before doing anything else.
I have tried this, but of no use sir.
 
Old 03-08-2013, 06:58 AM   #8
fortran
Member
 
Registered: Nov 2011
Location: Cairo, Egypt
Distribution: CentOS, RHEL, Fedora
Posts: 300
Blog Entries: 2

Rep: Reputation: 51
If your file is opened in text editor(gedit) and you have run
cat > filename
it asks in editor
"The file /path/of/the/file has changed on disk
Do you want to reload the file"

Reload or cancel

This is your last chance to save your contents. Click on cancel & save it in another file because once you close gedit, contents are disappeared.
 
Old 03-08-2013, 06:59 AM   #9
shivaa
Senior Member
 
Registered: Jul 2012
Location: Grenoble, Fr.
Distribution: Sun Solaris, RHEL, Ubuntu, Debian 6.0
Posts: 1,800
Blog Entries: 4

Rep: Reputation: 286Reputation: 286Reputation: 286
Code:
~$ cat > /etc/passwd
It will simply override the /etc/passwd file, and no user will be able to login into the system.

It's a critical file, and don't do any experiments with it. And even better take backup of passwd file before any modification, so in case of need, it can be restored.
Code:
~$ cp -p /etc/passwd /etc/passwd.$(date +%Y%m%d)
 
1 members found this post helpful.
Old 03-08-2013, 07:01 AM   #10
sunil80
Member
 
Registered: Jan 2013
Posts: 44

Original Poster
Rep: Reputation: Disabled
Unhappy

Quote:
Originally Posted by ali.abry View Post
before you press Ctrl+c your file content is cleared.
so exiting it in any kind of way will not return your file content.
But is there any solution for it.............
 
Old 03-08-2013, 07:04 AM   #11
fortran
Member
 
Registered: Nov 2011
Location: Cairo, Egypt
Distribution: CentOS, RHEL, Fedora
Posts: 300
Blog Entries: 2

Rep: Reputation: 51
Yes don't do this with passwd
but unfortunately if you have done this with your /etc/passwd.

There is a backup file of /etc/passwd in same directory with name passwd-.
To recover this.
Code:
$ cp /etc/passwd- /etc/passwd
$ chmod 644 /etc/passwd
$ pwck -q
 
4 members found this post helpful.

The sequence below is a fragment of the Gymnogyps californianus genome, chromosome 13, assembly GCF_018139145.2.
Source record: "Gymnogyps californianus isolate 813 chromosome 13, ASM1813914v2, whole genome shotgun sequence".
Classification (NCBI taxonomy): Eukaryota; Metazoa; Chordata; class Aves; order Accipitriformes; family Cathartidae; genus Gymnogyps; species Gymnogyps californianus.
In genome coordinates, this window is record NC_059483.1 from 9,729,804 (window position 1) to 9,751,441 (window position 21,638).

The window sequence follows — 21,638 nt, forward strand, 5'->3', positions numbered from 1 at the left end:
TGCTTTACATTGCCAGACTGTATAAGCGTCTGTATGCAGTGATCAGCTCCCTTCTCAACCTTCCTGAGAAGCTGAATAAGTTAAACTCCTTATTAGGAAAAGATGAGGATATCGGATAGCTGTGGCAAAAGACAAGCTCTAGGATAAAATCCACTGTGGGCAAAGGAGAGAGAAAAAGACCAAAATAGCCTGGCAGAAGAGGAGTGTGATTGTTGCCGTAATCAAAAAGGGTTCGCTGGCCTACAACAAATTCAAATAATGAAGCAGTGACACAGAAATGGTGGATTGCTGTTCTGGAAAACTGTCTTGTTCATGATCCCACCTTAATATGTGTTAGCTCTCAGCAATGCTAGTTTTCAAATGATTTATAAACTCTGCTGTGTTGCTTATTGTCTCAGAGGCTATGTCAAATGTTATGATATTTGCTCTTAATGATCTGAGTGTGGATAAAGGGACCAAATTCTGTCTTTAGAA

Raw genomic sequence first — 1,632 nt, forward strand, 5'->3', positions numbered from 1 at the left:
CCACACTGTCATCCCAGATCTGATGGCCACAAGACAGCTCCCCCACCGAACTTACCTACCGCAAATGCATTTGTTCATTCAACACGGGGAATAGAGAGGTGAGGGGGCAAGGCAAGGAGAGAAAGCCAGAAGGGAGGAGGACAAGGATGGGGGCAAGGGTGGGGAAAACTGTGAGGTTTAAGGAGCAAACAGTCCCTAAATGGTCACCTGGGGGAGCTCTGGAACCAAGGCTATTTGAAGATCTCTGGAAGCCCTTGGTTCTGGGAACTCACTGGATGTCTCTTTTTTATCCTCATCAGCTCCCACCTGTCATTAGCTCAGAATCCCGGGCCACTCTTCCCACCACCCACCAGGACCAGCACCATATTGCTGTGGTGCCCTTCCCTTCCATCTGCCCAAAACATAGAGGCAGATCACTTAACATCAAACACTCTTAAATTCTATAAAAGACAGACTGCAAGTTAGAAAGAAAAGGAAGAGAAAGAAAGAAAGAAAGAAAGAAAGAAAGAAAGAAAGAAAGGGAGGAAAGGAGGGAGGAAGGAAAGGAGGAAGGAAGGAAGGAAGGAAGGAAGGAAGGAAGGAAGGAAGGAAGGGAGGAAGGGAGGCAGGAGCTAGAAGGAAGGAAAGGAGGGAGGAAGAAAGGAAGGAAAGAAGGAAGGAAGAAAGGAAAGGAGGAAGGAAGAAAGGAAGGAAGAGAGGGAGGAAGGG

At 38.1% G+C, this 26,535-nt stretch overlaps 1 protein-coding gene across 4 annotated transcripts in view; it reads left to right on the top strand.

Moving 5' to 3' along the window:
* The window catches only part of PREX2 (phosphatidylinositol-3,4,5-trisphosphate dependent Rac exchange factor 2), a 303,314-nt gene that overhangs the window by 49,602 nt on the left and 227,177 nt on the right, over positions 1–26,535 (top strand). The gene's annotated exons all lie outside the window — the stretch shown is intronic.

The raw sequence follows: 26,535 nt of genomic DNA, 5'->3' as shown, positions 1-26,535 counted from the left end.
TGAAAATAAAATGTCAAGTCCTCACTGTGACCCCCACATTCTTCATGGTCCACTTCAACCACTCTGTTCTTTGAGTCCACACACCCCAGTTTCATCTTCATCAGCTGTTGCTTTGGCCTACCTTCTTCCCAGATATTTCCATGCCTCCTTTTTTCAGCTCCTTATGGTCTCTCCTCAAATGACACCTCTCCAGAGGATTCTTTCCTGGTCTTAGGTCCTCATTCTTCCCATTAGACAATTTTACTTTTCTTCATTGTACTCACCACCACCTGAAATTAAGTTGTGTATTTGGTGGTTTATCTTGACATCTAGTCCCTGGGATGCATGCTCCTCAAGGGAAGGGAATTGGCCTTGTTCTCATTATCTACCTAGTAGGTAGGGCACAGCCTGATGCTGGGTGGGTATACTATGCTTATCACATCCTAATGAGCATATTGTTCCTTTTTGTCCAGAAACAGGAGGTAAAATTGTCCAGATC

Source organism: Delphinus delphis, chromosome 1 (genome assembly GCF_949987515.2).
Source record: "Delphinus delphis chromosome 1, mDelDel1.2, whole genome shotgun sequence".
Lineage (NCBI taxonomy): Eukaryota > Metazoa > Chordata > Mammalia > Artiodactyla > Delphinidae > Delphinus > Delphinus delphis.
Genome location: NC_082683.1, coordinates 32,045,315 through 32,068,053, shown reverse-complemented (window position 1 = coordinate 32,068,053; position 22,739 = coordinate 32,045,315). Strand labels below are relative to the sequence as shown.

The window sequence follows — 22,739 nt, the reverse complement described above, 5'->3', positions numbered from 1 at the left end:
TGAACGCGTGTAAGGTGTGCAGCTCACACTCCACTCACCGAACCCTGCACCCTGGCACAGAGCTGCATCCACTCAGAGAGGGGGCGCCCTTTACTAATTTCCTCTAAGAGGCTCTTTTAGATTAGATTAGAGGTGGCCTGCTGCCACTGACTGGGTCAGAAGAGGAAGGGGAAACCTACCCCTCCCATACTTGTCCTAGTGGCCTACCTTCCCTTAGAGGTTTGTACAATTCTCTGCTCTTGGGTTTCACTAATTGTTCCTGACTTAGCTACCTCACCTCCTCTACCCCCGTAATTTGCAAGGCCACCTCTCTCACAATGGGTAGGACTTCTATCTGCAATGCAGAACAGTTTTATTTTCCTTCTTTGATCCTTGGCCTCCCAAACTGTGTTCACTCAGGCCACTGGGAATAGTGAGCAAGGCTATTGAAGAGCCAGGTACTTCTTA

Old 03-08-2013, 07:19 AM   #12
shivaa
Senior Member
 
Registered: Jul 2012
Location: Grenoble, Fr.
Distribution: Sun Solaris, RHEL, Ubuntu, Debian 6.0
Posts: 1,800
Blog Entries: 4

Rep: Reputation: 286Reputation: 286Reputation: 286
Quote:
Originally Posted by sunil80 View Post
But is there any solution for it.............
No real time solution. Maximun you can restore it from most recent backup, if you have.

As a workaround, create some manual entries in it at least for root, so root can login into the system (leave 2nd field empty)
Code:
~$ vi /etc/passwd
root::0:0:Super-User:/root:/sbin/sh
Rest you will need to take backup of all users /home directory data and create them again.
 
Old 03-08-2013, 07:23 AM   #13
towheedm
Member
 
Registered: Sep 2011
Location: Trinidad & Tobago
Distribution: Debian Jessie
Posts: 592

Rep: Reputation: 119Reputation: 119
Quote:
Originally Posted by sunil80 View Post
But is there any solution for it.............
Yes, there are three I can think of:
  • As pavi suggested
  • Restore it from your backup. You do backup, important data, right?
  • A bit of explanation first. When you issue the cat > file command, BASH loads the file in memory and then processes it as you have commanded it. In this case, overwrite it with the NUL char. When the changes are made, BASH tells the OS to write the file the disk. But those changes are not immediately committed to the physical disk. It goes to the writeback cache. Dirty pages in the cache are flushed to disk on the next writeback cycle. So between the time that you hit enter and the next writeback cycle, the data IS still actually on the disk. If you are extremely fast and can stop the cache commit to disk, you can prevent the contents of the file from being overwritten. This IS next to impossible of course.